Interconnects are essential to future nanoelectronic devices, which provide the electrical paths needed in a circuit to pass signals and data between different functional blocks. Thus, how to select suitable nanowries (NWs) for interconnects is a hot topic. In the semiconductor industry, copper is widely used due to its superior electrical and thermal conductivities. However, copper NWs are quite unstable and easily oxidated in a short period, and thus their practical application is restricted.
In recent years, progresses have been made in the study of electrical transport properties of single Cu@C nanocable, electrical properties of T-shaped SnO2 nanowires and conduction mechanism of individual cross-junction SnO2 nanobelts by the research group which is under the supervision of Prof. Jinhuai Liu and Prof. Xingjiu Huang, one of the international renowned scholars at research center for biomimetic functional materials and sensing devices, Institute of Intelligent Machines, Chinese Academy of Sciences (Materials Today, 2011, 14, 42；Small, 2012, 8, 53；Small, 2013, 9, 2678).
Based on the achievements above, the research group further adopted a method to synthesize Cu NWs through a hydrothermal route with the reduction of copper chloride using octadecylamine (ODA). The reasons for their environmental stability could be due to the interaction of ODA+ molecules with the surface of Cu NWs, and thus strong N-Cu chemical bonds are formed. Additionally, X-ray absorption fine structure (XAFS) spectroscopy was conducted to confirm the formation of N-Cu bonds at the interface between Cu NW and ODA+ molecules. The presence of N-Cu bonds on the surface of Cu NWs would greatly restrain the oxidation process. A type of nanodevice constructed from individual Cu NW was fabricated by a focused-ion-beam (FIB) deposition technique. Four-probe measurement was applied to the investigation of the electrical transport properties of individual Cu NW, and the results showed that the temperature-dependent resistance of the Cu NW was fairly linear in the temperature range from 25 K to 300 K, and the Cu NW retained low resistivity of approximately 3.5×10-6Ω.cm, in the same order as that of bulk copper. Furthermore, in situ bending measurements were carried out to quantitatively assess the response of individual Cu NWs to external loading by a force measurement system (FMS, Kleindiek, Germany) inside a SEM system, which indicated that the mechanical strength decreased with the decreasing diameters, and the small size Cu NWs tend to be brittle and elastic while the large size NWs showed some extent ductility. The study showed that the Cu NWs could act as ideal nanoscale building blocks for interconnects in future nanoscale devices. The experimental results were published in ACS Nano (ACS Nano 2015, 9, 241-250).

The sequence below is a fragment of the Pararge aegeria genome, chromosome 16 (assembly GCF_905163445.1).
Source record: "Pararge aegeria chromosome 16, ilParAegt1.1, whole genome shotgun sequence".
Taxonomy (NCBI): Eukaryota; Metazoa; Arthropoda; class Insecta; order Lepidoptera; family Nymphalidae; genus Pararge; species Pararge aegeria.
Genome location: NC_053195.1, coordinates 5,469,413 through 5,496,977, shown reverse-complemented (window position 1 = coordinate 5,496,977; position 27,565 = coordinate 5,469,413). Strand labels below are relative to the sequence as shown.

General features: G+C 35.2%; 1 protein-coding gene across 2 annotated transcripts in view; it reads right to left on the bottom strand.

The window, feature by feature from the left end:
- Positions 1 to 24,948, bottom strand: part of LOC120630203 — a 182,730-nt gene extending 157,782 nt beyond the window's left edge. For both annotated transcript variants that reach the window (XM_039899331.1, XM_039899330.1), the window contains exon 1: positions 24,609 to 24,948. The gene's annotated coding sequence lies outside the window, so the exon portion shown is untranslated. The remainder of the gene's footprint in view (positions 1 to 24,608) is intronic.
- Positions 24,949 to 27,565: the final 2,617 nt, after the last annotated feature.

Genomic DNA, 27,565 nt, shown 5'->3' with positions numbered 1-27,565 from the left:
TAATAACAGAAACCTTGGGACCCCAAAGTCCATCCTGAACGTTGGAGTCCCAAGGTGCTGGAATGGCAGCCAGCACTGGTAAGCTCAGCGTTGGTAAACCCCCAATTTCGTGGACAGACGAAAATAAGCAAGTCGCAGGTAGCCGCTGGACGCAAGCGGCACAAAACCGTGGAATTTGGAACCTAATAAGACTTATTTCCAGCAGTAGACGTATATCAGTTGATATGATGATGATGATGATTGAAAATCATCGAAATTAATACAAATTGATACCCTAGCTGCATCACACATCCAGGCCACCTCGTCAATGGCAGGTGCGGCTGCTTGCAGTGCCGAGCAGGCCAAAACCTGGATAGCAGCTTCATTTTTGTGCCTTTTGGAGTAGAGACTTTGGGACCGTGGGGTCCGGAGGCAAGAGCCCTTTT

This research was supported by the National Basic Research Program of China (2011CB933700, and 2011CB921404), and the Strategic Priority Research Program (B) of the CAS (XDB01020000).
Figure 1. The Cu NWs show excellent electrical transport properties in the temperature range of 5-300K, and the room-temperature resistivity of the Cu NW is near that of the bulk copper.
Figure 2. Consecutive SEM images of an individual Cu NW with a diameter of about 80 nm (a - d) and 300 nm (e - h), respectively, during different bending stages.